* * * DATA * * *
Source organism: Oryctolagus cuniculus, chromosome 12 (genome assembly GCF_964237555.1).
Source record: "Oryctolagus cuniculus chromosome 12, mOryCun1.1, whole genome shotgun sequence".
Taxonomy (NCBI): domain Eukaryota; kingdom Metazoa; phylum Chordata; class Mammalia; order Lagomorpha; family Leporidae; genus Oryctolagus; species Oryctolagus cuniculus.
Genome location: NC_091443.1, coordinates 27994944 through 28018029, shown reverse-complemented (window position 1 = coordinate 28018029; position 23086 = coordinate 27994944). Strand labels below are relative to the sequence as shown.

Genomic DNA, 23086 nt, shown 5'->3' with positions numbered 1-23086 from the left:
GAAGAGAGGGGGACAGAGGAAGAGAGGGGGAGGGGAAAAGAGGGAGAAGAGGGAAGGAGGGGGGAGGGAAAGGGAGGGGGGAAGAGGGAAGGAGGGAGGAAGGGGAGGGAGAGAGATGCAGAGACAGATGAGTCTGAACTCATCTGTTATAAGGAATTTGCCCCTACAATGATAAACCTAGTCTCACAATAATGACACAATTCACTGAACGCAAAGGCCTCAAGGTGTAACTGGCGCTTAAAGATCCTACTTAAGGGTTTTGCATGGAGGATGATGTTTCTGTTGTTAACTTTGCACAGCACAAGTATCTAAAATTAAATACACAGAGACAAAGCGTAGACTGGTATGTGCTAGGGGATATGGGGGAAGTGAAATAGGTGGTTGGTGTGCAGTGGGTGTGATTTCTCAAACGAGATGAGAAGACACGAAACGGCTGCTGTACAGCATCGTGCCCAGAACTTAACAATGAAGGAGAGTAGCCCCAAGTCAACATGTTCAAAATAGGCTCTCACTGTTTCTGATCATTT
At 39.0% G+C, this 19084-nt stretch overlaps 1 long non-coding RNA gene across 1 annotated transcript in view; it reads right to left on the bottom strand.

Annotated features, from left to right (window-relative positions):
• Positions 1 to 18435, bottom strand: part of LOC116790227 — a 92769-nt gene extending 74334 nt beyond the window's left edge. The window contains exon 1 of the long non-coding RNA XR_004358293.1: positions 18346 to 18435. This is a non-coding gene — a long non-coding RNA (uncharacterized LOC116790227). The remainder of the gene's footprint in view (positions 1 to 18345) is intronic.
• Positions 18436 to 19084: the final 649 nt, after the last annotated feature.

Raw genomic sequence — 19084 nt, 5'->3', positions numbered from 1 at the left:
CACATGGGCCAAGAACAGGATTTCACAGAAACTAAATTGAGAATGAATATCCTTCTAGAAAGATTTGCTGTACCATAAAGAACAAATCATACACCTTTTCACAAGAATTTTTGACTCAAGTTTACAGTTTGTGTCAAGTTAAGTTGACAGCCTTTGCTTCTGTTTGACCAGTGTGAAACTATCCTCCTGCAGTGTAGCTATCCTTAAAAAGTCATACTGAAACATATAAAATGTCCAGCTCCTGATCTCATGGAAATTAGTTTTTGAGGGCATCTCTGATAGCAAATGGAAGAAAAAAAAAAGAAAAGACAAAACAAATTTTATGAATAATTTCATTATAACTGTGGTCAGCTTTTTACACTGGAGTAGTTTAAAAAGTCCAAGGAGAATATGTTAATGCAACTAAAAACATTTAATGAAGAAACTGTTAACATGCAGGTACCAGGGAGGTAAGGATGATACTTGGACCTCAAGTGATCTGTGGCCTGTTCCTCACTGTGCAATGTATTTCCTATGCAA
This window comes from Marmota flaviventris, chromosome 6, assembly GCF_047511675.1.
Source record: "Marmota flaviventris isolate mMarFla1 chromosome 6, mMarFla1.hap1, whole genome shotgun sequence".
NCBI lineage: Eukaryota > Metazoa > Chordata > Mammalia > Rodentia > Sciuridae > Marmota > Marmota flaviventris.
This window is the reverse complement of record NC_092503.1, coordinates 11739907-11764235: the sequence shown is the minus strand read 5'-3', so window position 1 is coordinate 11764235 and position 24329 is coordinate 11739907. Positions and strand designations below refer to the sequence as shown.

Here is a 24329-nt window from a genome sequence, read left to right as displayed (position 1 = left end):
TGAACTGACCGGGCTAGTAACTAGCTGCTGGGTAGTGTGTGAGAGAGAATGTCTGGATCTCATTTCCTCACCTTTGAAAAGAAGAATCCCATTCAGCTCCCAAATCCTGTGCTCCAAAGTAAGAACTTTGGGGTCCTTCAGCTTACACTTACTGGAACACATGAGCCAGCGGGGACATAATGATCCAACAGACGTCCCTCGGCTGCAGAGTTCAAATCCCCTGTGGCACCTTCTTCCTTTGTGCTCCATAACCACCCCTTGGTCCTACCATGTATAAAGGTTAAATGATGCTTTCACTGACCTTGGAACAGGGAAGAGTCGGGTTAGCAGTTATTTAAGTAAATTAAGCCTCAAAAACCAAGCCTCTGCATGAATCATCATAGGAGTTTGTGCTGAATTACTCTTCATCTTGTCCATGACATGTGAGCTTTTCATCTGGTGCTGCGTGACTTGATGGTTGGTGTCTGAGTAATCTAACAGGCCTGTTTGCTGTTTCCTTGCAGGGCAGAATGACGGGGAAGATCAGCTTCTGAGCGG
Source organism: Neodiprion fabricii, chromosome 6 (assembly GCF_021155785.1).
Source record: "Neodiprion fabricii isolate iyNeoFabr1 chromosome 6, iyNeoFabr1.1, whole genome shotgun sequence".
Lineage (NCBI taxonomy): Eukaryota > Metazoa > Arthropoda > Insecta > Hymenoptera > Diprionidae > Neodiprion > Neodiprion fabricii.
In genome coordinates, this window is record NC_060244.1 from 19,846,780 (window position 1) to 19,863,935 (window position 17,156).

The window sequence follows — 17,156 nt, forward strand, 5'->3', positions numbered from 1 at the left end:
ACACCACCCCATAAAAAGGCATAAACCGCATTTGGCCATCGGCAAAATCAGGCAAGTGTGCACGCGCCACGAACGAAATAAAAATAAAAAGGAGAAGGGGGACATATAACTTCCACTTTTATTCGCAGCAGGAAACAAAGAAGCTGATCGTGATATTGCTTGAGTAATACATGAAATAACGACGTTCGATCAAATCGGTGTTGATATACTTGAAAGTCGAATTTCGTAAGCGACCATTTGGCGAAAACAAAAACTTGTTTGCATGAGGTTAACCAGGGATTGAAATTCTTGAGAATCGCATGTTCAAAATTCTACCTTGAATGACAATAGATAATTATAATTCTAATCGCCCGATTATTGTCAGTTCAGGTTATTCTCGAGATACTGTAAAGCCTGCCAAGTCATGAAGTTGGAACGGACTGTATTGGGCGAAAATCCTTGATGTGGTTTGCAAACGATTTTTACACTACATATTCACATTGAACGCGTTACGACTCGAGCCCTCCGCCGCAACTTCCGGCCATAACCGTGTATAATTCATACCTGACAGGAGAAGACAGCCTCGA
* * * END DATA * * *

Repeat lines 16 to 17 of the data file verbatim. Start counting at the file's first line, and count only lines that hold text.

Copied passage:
This window is the reverse complement of record NC_092503.1, coordinates 11739907-11764235: the sequence shown is the minus strand read 5'-3', so window position 1 is coordinate 11764235 and position 24329 is coordinate 11739907. Positions and strand designations below refer to the sequence as shown.

Here is a 24329-nt window from a genome sequence, read left to right as displayed (position 1 = left end):